During a pivotal shower scene in the film’s final moments, the camera lingers on Jones’ porcelain face, her dark eyes locked in a stormy gaze. What she’s staring at is not onscreen, but instead, one supposes, off in some faraway past or uncertain future. Ambiguity is the point. A homemade version of the scene, which Jones shot in her apartment after speaking to Doremus over the phone, convinced him to cast her without ever meeting her face-to-face, a huge gamble for a director whose film’s fate rested on the chemistry between his two leads. “It was a gut feeling, really,” explains Doremus. “How she shot herself in her flat, the nuance, not having the urge to perform but to just be. She has an incredible ability to feel a moment and own it without overwhelming it.”

Doremus and Jones worked so well together that he cast her in his next project, a Westchester, New York-set story about a married teacher (Guy Pearce) who falls in love with a student, played by Jones. If Like Crazy examines the addictiveness of romantic love, then Doremus’ follow-up, which wrapped last summer and is still untitled, looks at the fallout from loving two people at the same time. Does Jones, who counts fellow Brits Carey Mulligan and Keira Knightley as close friends, get to test her American accent onscreen for the first time? “No, I’m English,” she says, half-giggling. “I think Drake is fascinated by people in alien environments. The character is called Sophie and she’s a lot more internalized than Anna. It’s a much darker, more complicated story. But for my next project I’m hoping to play an American.”

Midway through the interview, Jones, who’s holding a topped-off latte precariously over her lap, trembles slightly. It’s enough to send a tsunami cascading onto her pants. “Oh my God, I’ve spilt coffee all over myself!” she cries. “This is so embarrassing!” But you get the sense that it really isn’t—Jones, for one, is smiling. When she returns with paper towels, we both point out how lucky she is to be wearing black pants; once patted down, the coffee vanishes into the fabric. “I’m a really polished, sophisticated actress, okay?”

I warn Jones before I bring up her long-term relationship with the sculptor and conceptual artist Ed Fornieles, with whom she shares an apartment in London. It’s part of my job, I explain by way of apology, and she nods in silent, if grim, determination. Has he seen Like Crazy, and what does he think of the film’s raw intimacy? “He has seen it, and he’s been very supportive of it,” she says. “He said that the film was great, and he’s an artist, so he understands it entirely. I mean, the things he does are far more insane than the things I do.” (Fornieles once appeared on the cover of Vogue Hommes with a tarantula swallowing his face.)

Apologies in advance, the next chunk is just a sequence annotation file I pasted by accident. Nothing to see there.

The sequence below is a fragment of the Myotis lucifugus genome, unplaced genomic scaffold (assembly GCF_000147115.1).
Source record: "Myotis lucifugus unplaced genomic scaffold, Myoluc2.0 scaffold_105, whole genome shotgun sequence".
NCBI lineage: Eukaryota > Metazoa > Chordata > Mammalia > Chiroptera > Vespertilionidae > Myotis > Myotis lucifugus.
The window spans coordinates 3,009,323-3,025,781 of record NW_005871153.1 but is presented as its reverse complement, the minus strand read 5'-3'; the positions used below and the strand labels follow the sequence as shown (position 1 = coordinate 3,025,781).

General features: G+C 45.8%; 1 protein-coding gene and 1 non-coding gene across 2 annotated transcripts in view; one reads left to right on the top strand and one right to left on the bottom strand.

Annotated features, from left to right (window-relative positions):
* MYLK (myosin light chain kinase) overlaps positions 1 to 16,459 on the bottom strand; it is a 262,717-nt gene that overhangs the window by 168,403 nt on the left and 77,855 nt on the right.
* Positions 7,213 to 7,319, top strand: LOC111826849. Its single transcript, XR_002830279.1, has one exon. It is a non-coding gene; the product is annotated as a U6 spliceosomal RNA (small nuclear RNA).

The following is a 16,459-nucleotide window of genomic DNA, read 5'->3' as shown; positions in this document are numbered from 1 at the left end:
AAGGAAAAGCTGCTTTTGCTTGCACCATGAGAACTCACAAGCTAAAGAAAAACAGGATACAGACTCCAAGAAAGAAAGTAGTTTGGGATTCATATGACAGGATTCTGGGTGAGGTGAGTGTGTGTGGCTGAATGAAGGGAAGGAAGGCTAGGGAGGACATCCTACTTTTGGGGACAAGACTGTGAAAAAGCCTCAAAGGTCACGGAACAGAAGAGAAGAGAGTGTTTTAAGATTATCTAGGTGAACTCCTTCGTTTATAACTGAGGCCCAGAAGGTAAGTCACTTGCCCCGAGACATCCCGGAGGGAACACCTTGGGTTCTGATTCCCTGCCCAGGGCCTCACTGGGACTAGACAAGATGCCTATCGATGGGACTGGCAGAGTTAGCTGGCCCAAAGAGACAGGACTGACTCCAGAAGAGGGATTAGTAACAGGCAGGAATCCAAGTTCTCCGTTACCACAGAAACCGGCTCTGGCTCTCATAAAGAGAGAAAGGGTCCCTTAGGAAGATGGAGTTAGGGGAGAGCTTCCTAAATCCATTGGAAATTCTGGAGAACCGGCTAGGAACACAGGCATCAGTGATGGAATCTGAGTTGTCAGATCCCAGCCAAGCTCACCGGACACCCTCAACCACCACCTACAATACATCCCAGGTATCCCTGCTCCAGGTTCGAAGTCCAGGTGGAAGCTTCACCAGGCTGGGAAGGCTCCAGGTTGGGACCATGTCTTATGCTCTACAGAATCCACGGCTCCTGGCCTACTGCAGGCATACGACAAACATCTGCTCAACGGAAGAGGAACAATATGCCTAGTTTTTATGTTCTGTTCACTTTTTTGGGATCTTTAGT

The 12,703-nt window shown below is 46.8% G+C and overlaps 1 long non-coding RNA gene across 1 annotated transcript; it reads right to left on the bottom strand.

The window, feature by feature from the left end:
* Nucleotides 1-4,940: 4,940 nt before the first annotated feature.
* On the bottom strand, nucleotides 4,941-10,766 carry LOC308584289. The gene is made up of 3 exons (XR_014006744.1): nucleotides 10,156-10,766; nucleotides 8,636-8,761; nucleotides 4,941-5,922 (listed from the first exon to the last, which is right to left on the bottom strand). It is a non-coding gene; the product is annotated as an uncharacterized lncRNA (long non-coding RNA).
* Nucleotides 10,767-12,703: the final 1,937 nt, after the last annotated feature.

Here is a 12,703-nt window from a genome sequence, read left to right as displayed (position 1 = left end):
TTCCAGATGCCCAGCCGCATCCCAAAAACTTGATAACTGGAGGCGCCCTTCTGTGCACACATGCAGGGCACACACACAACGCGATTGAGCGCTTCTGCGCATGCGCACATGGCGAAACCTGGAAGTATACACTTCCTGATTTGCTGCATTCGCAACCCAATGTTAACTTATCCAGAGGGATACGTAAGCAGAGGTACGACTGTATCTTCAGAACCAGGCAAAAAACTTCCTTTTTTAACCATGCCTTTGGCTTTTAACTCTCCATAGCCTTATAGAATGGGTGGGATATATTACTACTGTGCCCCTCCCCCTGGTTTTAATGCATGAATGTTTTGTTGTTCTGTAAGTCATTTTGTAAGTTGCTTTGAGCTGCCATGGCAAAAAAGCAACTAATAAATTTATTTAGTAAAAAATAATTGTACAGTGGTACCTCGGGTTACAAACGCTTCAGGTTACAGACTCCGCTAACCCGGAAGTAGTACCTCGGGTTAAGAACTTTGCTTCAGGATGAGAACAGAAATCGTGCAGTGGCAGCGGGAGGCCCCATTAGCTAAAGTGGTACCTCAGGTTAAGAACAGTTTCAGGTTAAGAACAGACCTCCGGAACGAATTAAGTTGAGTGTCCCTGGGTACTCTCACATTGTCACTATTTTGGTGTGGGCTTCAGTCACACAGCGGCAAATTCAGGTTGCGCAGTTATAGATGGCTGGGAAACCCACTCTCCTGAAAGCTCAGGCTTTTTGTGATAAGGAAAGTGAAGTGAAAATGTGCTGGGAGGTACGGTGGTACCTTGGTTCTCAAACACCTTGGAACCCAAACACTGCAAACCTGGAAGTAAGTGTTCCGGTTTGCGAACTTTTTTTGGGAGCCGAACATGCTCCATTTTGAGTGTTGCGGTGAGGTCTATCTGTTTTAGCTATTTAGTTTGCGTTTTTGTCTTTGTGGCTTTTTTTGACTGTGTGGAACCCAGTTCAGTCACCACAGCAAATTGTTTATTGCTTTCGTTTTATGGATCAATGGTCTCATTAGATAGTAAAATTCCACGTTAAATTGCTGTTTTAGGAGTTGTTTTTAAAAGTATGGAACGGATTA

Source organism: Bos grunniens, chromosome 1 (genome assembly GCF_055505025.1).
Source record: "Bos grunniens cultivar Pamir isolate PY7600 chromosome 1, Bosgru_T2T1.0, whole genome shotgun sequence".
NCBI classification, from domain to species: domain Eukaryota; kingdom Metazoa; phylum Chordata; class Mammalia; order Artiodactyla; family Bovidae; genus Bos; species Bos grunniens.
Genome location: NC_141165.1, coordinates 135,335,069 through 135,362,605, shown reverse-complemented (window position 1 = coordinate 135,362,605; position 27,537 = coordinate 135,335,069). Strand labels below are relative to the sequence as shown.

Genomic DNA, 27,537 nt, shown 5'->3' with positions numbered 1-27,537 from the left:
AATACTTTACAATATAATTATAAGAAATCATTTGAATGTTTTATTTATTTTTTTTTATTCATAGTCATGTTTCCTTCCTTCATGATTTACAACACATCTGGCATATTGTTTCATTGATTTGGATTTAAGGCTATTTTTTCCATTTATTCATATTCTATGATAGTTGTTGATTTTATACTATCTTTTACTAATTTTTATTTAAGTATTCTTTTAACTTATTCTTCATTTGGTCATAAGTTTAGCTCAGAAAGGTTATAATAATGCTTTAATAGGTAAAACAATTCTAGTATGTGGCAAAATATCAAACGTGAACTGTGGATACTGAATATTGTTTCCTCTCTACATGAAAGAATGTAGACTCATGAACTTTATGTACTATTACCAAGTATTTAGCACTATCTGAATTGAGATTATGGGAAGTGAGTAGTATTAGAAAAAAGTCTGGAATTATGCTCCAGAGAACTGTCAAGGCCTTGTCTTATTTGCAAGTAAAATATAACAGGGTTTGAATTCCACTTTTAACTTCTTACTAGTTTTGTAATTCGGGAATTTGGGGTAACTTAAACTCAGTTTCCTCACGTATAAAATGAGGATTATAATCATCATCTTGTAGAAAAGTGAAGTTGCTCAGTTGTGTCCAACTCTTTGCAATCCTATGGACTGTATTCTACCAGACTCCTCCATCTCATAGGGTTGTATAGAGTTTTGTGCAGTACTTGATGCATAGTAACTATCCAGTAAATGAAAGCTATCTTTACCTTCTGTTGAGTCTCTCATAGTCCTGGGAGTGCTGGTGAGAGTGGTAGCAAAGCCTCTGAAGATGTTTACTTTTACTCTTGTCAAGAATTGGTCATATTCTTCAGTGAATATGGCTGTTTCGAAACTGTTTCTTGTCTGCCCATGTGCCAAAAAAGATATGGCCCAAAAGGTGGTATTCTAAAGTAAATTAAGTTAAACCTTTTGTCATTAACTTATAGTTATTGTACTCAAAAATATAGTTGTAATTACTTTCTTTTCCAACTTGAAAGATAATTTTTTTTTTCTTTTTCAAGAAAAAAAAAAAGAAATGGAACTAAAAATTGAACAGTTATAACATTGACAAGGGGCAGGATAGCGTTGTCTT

I ask her if she looks forward to working from a traditional script again. (Because of a commitment to a London production of Luise Miller, she turned down the chance to star as the title character in Tarsem Singh’s Snow White, a role that went to Lily Collins). “Yes,” she says, before offering: “But I think people express more through their faces than through their words. As soon as you put something into words, you suddenly become self-conscious and a level of falseness creeps in. I’m always trying to reduce the dialogue as much as possible, because that’s what’s fascinating about human beings—we never say what we think.”

Photography by Emily Shur. Styling by Jenny Ricker.

Edgar Ramirez on His Star-Making Turn in ‘Carlos’

The first of many spectacularly botched operations in Carlos, Olivier Assayas’ epic film about Ilich Ramírez Sánchez, the Venezuela-born, pro-Palestinian terrorist whose nom de guerre gives the film its title, occurs in the bathroom of a Zionist businessman in London. Carlos’ gun jams, making a hash of the assassination. This is followed closely by a misfired, rocket-propelled grenade, which swerves across the tarmac at Paris’ Orly airport, striking the wrong plane. Then Carlos and his team attack OPEC’s headquarters in Vienna, a mission that dissolves into a comedy of errors after they force 60 hostages onto a jet and bounce from airport to airport in search of political asylum. Eventually, they give up on the revolution and settle for cash.

As Carlos careens across the globe—Paris, Baghdad, Beirut, Aden, East Berlin, Budapest—his swagger and unimpeachable arrogance give shape to Assayas’ propulsive film. “His insolence is fascinating,” says Edgar Ramirez, the 33-year-old actor who embodies Carlos with the muscular precision of a big cat. “Carrying out the revolution and buying his clothes at Harrods represented no conflict for him.” Carlos the Jackal, as he came to be mythologized, ended his long and infamous career in Khartoum, where a surgery for a bulging vein in one of his testicles left him susceptible to capture by French authorities. Even as a doughy, pajama-wearing washout, Carlos remains a powerfully attractive figure on screen. “We’ve all been victims of charismatic people in our lives,” Ramirez says. “You can see the definite impact of charisma on history.”